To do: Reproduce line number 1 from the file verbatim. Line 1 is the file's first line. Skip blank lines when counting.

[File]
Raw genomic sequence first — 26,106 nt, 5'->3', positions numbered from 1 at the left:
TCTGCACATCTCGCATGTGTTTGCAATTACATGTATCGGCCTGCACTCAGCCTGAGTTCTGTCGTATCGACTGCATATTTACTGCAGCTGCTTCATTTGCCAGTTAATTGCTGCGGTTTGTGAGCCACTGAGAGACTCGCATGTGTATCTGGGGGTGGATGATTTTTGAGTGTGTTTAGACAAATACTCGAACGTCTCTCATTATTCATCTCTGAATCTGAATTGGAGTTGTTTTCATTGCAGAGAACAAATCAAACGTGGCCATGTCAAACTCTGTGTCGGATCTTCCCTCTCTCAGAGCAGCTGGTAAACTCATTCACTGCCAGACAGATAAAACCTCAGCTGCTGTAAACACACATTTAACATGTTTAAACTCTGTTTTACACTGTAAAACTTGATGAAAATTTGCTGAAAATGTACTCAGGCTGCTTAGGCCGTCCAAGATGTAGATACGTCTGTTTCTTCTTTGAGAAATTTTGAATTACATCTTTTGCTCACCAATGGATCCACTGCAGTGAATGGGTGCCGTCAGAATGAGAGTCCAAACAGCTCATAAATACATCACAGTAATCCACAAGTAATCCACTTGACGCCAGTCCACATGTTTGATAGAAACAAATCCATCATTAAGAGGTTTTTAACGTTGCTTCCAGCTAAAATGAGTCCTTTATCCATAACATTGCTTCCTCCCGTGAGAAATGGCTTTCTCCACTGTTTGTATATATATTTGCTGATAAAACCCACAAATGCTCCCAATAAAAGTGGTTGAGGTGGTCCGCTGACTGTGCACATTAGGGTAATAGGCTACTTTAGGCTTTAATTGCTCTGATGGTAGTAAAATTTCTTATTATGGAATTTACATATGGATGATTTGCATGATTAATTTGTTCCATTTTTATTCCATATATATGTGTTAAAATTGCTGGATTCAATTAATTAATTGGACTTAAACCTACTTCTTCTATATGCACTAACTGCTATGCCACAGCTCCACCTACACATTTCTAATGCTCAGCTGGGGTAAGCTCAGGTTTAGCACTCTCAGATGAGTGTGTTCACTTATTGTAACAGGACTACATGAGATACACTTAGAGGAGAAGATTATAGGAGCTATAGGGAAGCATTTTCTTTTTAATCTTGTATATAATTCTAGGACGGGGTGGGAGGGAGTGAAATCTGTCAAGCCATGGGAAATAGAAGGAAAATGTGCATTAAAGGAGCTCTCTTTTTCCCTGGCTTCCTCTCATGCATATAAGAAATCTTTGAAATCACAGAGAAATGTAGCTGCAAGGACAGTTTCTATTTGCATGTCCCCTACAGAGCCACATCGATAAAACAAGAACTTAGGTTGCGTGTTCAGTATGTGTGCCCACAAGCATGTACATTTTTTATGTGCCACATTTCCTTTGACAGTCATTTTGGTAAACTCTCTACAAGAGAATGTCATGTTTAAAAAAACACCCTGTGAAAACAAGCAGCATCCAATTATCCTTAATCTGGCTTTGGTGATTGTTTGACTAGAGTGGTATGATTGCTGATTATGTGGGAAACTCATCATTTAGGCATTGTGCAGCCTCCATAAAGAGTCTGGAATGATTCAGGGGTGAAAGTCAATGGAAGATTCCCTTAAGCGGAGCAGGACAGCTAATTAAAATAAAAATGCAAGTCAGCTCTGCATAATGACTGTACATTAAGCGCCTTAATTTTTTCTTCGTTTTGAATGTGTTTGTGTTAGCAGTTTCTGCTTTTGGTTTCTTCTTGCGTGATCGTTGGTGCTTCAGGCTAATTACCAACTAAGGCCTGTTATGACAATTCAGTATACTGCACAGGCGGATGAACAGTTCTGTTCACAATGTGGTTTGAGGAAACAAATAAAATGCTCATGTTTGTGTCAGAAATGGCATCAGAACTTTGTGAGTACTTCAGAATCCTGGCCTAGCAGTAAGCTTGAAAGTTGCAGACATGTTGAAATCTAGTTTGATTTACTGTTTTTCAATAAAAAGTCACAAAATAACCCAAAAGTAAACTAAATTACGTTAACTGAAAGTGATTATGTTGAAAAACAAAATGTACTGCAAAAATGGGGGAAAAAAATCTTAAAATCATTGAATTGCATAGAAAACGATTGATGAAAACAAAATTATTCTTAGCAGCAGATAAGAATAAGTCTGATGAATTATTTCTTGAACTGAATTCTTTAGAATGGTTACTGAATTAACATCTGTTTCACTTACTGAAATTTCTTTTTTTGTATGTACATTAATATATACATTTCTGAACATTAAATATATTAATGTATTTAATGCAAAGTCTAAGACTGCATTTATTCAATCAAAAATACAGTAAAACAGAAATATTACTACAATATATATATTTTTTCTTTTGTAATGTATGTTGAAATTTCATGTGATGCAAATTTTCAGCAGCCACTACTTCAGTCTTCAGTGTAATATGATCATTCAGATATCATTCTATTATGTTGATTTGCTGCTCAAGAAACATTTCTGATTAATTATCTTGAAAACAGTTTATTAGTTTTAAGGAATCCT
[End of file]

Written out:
Raw genomic sequence first — 26,106 nt, 5'->3', positions numbered from 1 at the left: